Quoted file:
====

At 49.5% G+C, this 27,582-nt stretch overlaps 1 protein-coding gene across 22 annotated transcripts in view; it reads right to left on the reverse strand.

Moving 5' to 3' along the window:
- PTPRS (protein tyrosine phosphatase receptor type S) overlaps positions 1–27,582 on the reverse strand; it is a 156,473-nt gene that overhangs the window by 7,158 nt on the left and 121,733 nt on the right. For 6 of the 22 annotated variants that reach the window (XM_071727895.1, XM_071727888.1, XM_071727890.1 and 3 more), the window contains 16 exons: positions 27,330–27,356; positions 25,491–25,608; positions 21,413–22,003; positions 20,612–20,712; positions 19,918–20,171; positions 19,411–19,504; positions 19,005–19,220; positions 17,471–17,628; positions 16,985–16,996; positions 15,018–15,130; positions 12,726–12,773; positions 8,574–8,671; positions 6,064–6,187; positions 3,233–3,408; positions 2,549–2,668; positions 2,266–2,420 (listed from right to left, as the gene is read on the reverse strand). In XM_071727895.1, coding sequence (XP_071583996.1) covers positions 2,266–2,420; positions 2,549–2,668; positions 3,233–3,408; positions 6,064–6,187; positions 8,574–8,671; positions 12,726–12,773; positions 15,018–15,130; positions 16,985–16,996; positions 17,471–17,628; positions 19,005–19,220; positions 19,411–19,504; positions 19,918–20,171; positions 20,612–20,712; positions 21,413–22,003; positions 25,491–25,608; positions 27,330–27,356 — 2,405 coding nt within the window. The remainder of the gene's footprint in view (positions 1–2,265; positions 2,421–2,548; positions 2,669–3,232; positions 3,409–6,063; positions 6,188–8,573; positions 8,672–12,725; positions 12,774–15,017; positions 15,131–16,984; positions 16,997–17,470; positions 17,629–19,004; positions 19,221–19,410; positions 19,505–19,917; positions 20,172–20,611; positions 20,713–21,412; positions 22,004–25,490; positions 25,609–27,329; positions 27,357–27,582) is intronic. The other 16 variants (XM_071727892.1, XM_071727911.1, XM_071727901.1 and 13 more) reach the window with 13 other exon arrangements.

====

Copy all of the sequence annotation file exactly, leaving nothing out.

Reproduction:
At 49.5% G+C, this 27,582-nt stretch overlaps 1 protein-coding gene across 22 annotated transcripts in view; it reads right to left on the reverse strand.

Moving 5' to 3' along the window:
- PTPRS (protein tyrosine phosphatase receptor type S) overlaps positions 1–27,582 on the reverse strand; it is a 156,473-nt gene that overhangs the window by 7,158 nt on the left and 121,733 nt on the right. For 6 of the 22 annotated variants that reach the window (XM_071727895.1, XM_071727888.1, XM_071727890.1 and 3 more), the window contains 16 exons: positions 27,330–27,356; positions 25,491–25,608; positions 21,413–22,003; positions 20,612–20,712; positions 19,918–20,171; positions 19,411–19,504; positions 19,005–19,220; positions 17,471–17,628; positions 16,985–16,996; positions 15,018–15,130; positions 12,726–12,773; positions 8,574–8,671; positions 6,064–6,187; positions 3,233–3,408; positions 2,549–2,668; positions 2,266–2,420 (listed from right to left, as the gene is read on the reverse strand). In XM_071727895.1, coding sequence (XP_071583996.1) covers positions 2,266–2,420; positions 2,549–2,668; positions 3,233–3,408; positions 6,064–6,187; positions 8,574–8,671; positions 12,726–12,773; positions 15,018–15,130; positions 16,985–16,996; positions 17,471–17,628; positions 19,005–19,220; positions 19,411–19,504; positions 19,918–20,171; positions 20,612–20,712; positions 21,413–22,003; positions 25,491–25,608; positions 27,330–27,356 — 2,405 coding nt within the window. The remainder of the gene's footprint in view (positions 1–2,265; positions 2,421–2,548; positions 2,669–3,232; positions 3,409–6,063; positions 6,188–8,573; positions 8,672–12,725; positions 12,774–15,017; positions 15,131–16,984; positions 16,997–17,470; positions 17,629–19,004; positions 19,221–19,410; positions 19,505–19,917; positions 20,172–20,611; positions 20,713–21,412; positions 22,004–25,490; positions 25,609–27,329; positions 27,357–27,582) is intronic. The other 16 variants (XM_071727892.1, XM_071727911.1, XM_071727901.1 and 13 more) reach the window with 13 other exon arrangements.